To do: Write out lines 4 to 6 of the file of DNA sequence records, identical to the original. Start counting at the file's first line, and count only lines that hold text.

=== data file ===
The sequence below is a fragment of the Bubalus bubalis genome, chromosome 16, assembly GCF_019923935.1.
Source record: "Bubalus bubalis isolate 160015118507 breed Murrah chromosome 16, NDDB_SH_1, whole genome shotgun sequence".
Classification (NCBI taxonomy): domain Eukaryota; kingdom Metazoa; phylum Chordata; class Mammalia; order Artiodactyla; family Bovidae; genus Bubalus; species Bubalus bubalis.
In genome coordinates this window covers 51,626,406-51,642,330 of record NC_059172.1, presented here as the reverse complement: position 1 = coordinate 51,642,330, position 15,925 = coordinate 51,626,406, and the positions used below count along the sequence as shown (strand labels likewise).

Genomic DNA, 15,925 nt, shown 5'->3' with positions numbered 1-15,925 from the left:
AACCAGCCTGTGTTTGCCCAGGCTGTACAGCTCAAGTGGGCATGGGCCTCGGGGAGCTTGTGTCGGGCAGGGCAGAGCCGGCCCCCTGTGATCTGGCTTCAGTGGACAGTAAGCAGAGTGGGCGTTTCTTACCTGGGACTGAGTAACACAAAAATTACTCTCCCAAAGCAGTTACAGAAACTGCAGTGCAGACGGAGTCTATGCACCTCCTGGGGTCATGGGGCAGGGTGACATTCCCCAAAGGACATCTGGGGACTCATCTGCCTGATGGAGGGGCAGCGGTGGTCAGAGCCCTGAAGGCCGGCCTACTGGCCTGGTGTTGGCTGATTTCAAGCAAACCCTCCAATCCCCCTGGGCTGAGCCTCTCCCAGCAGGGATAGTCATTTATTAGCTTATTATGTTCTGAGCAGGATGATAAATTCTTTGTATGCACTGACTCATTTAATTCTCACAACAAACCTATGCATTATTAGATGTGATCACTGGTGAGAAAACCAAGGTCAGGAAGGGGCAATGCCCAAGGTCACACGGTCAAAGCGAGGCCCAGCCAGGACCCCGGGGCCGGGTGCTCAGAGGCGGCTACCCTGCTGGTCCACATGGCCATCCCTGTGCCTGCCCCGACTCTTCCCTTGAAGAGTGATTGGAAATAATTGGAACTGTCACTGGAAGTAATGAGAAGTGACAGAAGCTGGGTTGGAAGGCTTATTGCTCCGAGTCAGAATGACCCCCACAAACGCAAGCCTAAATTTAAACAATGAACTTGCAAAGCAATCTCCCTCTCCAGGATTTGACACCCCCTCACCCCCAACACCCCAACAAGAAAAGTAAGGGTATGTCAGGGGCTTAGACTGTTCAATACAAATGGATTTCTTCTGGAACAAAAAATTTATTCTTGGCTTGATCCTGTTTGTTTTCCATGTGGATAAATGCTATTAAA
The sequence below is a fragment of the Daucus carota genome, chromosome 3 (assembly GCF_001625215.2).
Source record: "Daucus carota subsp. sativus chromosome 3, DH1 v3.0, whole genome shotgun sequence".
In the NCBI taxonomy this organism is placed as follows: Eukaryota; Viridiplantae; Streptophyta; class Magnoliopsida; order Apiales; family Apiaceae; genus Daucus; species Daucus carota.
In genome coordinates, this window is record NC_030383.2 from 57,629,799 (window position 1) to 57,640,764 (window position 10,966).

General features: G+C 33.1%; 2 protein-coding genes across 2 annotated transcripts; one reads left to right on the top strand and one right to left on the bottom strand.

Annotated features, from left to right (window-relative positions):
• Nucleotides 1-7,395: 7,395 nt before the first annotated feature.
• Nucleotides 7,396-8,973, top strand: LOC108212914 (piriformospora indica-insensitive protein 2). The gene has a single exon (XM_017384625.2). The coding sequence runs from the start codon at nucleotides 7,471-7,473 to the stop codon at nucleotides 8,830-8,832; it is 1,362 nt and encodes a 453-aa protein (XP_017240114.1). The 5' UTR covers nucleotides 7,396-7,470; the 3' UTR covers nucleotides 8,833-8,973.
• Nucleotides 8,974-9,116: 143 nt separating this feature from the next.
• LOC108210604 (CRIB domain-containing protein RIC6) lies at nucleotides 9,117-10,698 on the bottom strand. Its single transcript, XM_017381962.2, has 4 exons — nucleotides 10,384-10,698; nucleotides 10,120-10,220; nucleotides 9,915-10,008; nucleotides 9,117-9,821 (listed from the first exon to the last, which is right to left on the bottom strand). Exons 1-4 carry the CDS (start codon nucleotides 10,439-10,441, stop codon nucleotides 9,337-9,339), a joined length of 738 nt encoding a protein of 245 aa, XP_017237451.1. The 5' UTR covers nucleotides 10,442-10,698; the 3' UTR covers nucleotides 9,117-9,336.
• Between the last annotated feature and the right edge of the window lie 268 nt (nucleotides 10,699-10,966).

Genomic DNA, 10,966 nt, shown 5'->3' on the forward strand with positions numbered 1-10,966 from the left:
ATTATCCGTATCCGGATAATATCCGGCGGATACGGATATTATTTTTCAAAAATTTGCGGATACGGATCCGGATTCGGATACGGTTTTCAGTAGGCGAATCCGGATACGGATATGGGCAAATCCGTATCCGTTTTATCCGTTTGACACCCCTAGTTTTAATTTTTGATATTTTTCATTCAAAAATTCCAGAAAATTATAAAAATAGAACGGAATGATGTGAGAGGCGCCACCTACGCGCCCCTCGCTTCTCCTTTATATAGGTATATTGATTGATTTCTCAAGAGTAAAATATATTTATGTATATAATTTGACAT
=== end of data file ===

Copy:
In genome coordinates this window covers 51,626,406-51,642,330 of record NC_059172.1, presented here as the reverse complement: position 1 = coordinate 51,642,330, position 15,925 = coordinate 51,626,406, and the positions used below count along the sequence as shown (strand labels likewise).

Genomic DNA, 15,925 nt, shown 5'->3' with positions numbered 1-15,925 from the left:
AACCAGCCTGTGTTTGCCCAGGCTGTACAGCTCAAGTGGGCATGGGCCTCGGGGAGCTTGTGTCGGGCAGGGCAGAGCCGGCCCCCTGTGATCTGGCTTCAGTGGACAGTAAGCAGAGTGGGCGTTTCTTACCTGGGACTGAGTAACACAAAAATTACTCTCCCAAAGCAGTTACAGAAACTGCAGTGCAGACGGAGTCTATGCACCTCCTGGGGTCATGGGGCAGGGTGACATTCCCCAAAGGACATCTGGGGACTCATCTGCCTGATGGAGGGGCAGCGGTGGTCAGAGCCCTGAAGGCCGGCCTACTGGCCTGGTGTTGGCTGATTTCAAGCAAACCCTCCAATCCCCCTGGGCTGAGCCTCTCCCAGCAGGGATAGTCATTTATTAGCTTATTATGTTCTGAGCAGGATGATAAATTCTTTGTATGCACTGACTCATTTAATTCTCACAACAAACCTATGCATTATTAGATGTGATCACTGGTGAGAAAACCAAGGTCAGGAAGGGGCAATGCCCAAGGTCACACGGTCAAAGCGAGGCCCAGCCAGGACCCCGGGGCCGGGTGCTCAGAGGCGGCTACCCTGCTGGTCCACATGGCCATCCCTGTGCCTGCCCCGACTCTTCCCTTGAAGAGTGATTGGAAATAATTGGAACTGTCACTGGAAGTAATGAGAAGTGACAGAAGCTGGGTTGGAAGGCTTATTGCTCCGAGTCAGAATGACCCCCACAAACGCAAGCCTAAATTTAAACAATGAACTTGCAAAGCAATCTCCCTCTCCAGGATTTGACACCCCCTCACCCCCAACACCCCAACAAGAAAAGTAAGGGTATGTCAGGGGCTTAGACTGTTCAATACAAATGGATTTCTTCTGGAACAAAAAATTTATTCTTGGCTTGATCCTGTTTGTTTTCCATGTGGATAAATGCTATTAAA